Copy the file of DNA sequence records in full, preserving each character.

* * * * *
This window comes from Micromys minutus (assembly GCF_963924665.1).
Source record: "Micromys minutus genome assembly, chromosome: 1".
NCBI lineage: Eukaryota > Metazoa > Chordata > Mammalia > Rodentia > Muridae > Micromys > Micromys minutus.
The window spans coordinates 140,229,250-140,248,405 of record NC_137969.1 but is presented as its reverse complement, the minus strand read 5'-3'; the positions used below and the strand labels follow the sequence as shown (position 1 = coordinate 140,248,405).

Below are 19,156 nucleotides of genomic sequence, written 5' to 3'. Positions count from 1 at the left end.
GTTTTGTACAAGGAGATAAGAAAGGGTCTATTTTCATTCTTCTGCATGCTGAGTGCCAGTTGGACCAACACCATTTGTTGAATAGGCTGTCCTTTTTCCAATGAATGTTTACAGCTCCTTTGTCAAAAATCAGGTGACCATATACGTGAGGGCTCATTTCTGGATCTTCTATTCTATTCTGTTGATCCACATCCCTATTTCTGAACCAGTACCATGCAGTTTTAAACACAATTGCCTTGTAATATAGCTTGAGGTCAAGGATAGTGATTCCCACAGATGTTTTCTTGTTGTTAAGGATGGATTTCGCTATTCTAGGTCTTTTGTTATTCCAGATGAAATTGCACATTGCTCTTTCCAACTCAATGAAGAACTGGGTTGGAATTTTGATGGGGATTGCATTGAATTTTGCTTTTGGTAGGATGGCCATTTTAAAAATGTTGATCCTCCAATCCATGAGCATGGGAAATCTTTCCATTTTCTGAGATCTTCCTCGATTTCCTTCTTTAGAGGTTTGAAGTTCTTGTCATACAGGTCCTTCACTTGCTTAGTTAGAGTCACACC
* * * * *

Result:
This window comes from Micromys minutus (assembly GCF_963924665.1).
Source record: "Micromys minutus genome assembly, chromosome: 1".
NCBI lineage: Eukaryota > Metazoa > Chordata > Mammalia > Rodentia > Muridae > Micromys > Micromys minutus.
The window spans coordinates 140,229,250-140,248,405 of record NC_137969.1 but is presented as its reverse complement, the minus strand read 5'-3'; the positions used below and the strand labels follow the sequence as shown (position 1 = coordinate 140,248,405).

Below are 19,156 nucleotides of genomic sequence, written 5' to 3'. Positions count from 1 at the left end.
GTTTTGTACAAGGAGATAAGAAAGGGTCTATTTTCATTCTTCTGCATGCTGAGTGCCAGTTGGACCAACACCATTTGTTGAATAGGCTGTCCTTTTTCCAATGAATGTTTACAGCTCCTTTGTCAAAAATCAGGTGACCATATACGTGAGGGCTCATTTCTGGATCTTCTATTCTATTCTGTTGATCCACATCCCTATTTCTGAACCAGTACCATGCAGTTTTAAACACAATTGCCTTGTAATATAGCTTGAGGTCAAGGATAGTGATTCCCACAGATGTTTTCTTGTTGTTAAGGATGGATTTCGCTATTCTAGGTCTTTTGTTATTCCAGATGAAATTGCACATTGCTCTTTCCAACTCAATGAAGAACTGGGTTGGAATTTTGATGGGGATTGCATTGAATTTTGCTTTTGGTAGGATGGCCATTTTAAAAATGTTGATCCTCCAATCCATGAGCATGGGAAATCTTTCCATTTTCTGAGATCTTCCTCGATTTCCTTCTTTAGAGGTTTGAAGTTCTTGTCATACAGGTCCTTCACTTGCTTAGTTAGAGTCACACC